What could possibly be more surreal than finding yourself naked in front of your in-laws? How about spending a weekend naked together with your in-laws? How about spending a weekend naked together in the south of France with your Parisian in-laws and your toddler when you are freshly widowed, and the occasion is your beloved’s memorial service?

In the summer of 2019, soon after my fiancé, Francois, succumbed to a rare and aggressive cerebrospinal cancer—and seven months after his abrupt hospitalization had left me to raise our toddler daughter alone in the  loneliest of cities, Los Angeles—I found myself at an off-the-grid midcentury cabin nestled in a pine forest on the dunes west of Bordeaux, in a vacation community where clothing is not only optional but vehemently discouraged.

Housed under the same roof that August weekend, in rooms lit by gas lanterns and partitioned by panels of African block-print cloth, were the following people, whom I have now seen naked and who have now seen me naked: Francois’s sister and her partner; his niece, in her early 20s; his ex-wife; and his 80-year-old mother. 

I’d spent the month traveling through Europe with my then-21-month-old daughter in what felt like a fated echo of my post-undergraduate Eurail Pass rite of passage. I’d said yes to unexpected invitations—a mothers-and-children yoga retreat, a seaside wedding. I’d had some fun, even.

I had spent the first quarter of 2019 debating with neurosurgeons about how many ventriculopleural shunts were too many to install in one body and wiping sticky blue morphine dribbles from beard stubble. I had to feel something else, somewhere else. Call me self-indulgent or in denial—some people with blissfully intact families did—but shock begets magical thinking. Rather improbably, I also had an American mother who had herself retired part-time to France. Two summers before, when she was freshly widowed herself, my mother had been set up with someone new by Francois, whose achievements as a matchmaker rivaled those in his career as an architect. It happened on a family vacation at his favorite surf spot in the Basque country, 150 miles south of the nudist resort, and she was now happily coupled with a resident there—which meant I had a base camp for the European vacation I never asked for.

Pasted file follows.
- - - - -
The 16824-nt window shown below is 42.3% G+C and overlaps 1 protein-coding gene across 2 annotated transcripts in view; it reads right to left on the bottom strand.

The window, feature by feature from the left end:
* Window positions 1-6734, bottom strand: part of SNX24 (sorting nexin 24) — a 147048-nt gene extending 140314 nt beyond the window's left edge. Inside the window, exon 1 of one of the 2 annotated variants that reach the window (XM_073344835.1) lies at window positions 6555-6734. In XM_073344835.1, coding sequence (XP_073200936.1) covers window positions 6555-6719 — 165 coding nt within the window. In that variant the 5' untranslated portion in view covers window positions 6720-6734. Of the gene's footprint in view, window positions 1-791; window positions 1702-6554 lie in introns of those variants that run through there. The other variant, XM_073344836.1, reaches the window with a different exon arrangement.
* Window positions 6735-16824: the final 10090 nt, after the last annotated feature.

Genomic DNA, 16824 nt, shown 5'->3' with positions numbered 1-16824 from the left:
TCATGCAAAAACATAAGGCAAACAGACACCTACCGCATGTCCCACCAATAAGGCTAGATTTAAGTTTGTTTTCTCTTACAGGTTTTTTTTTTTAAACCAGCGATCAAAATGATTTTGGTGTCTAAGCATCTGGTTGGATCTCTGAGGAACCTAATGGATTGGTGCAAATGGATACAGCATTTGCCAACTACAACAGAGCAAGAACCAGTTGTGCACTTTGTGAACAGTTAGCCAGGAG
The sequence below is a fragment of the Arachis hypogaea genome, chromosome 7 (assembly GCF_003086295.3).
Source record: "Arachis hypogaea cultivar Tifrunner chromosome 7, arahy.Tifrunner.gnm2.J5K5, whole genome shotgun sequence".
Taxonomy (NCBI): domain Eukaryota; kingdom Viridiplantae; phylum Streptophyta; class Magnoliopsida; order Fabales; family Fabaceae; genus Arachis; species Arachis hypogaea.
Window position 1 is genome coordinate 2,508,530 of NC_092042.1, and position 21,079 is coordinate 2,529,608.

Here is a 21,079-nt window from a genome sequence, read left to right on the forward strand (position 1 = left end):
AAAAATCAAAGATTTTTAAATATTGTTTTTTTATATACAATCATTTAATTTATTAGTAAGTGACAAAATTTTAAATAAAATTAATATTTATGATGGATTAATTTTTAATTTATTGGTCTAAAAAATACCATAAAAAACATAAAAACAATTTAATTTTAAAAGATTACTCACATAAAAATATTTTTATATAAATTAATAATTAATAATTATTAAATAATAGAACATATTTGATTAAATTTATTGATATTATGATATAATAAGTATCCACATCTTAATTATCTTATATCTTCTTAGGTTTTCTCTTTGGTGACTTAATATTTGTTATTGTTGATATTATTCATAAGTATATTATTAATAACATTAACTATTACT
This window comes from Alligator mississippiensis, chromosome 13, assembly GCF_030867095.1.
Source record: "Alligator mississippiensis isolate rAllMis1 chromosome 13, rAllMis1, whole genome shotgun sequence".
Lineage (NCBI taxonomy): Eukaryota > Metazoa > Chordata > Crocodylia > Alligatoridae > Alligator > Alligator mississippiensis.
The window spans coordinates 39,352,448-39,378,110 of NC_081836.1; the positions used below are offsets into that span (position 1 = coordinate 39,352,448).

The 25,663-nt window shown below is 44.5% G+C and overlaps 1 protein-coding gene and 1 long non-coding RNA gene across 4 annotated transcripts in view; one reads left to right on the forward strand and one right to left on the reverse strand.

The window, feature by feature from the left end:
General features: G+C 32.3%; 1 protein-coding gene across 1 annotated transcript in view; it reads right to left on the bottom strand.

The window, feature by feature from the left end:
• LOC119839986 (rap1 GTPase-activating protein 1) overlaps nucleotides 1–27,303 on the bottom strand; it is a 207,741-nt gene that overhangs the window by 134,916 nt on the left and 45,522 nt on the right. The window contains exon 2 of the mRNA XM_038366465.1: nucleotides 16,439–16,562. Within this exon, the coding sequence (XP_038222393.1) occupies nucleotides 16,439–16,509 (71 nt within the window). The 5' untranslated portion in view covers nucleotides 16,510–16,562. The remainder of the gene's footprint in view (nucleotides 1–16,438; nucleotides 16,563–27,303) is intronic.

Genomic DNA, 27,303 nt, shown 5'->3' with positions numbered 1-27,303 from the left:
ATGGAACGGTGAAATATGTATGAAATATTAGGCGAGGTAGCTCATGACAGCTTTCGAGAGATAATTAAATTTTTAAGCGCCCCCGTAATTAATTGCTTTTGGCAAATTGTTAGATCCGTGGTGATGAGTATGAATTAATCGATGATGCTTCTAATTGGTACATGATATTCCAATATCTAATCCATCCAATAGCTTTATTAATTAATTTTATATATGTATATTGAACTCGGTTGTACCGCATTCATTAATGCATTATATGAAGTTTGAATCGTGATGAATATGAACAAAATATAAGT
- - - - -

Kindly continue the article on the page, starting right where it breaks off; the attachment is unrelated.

The naturist colony had been founded in the 1950s as an experiment in postwar reparations between European cultures, and drew a sizable contingent of Dutch and German regulars. Francois’s parents, leftist academics from Paris, discovered the place in 1969, when he was a baby, and it was there that he came of age, fell in love for the first time, formed an affinity for minimal structures made of humble materials, and learned to surf. His skills on the water became the stuff of legend—“he would never steal your wave; he would just sneak in, like a cat,” one globetrotting board-shaper told me—and he stuck out for his commitment to sun protection: a chalk-white face achieved with a layer of zinc oxide-based diaper cream, a discovery made decades before he became a father. Big-wave riders from Point Dume to Sri Lanka fondly called him “the ghost.”

When surfers die, their brethren enact a ritual called a paddle-out: A group forms a circle in the water, shares words of remembrance, and tosses flowers into the center. There had already been one at Topanga Beach back in L.A. the day before his public memorial, a drone filming overhead, Francois’s empty navy blue wetsuit draped across my board like a boat passenger, a reversal of all the times he’d helped pull me toward the waves. 

Soon after the ceremony, the people who’d grown up surfing with him at the French nudist colony decided they wanted to paddle out, too, and though I’d met only one or two of them once or twice, I wanted to be there. I had nowhere else to be but there.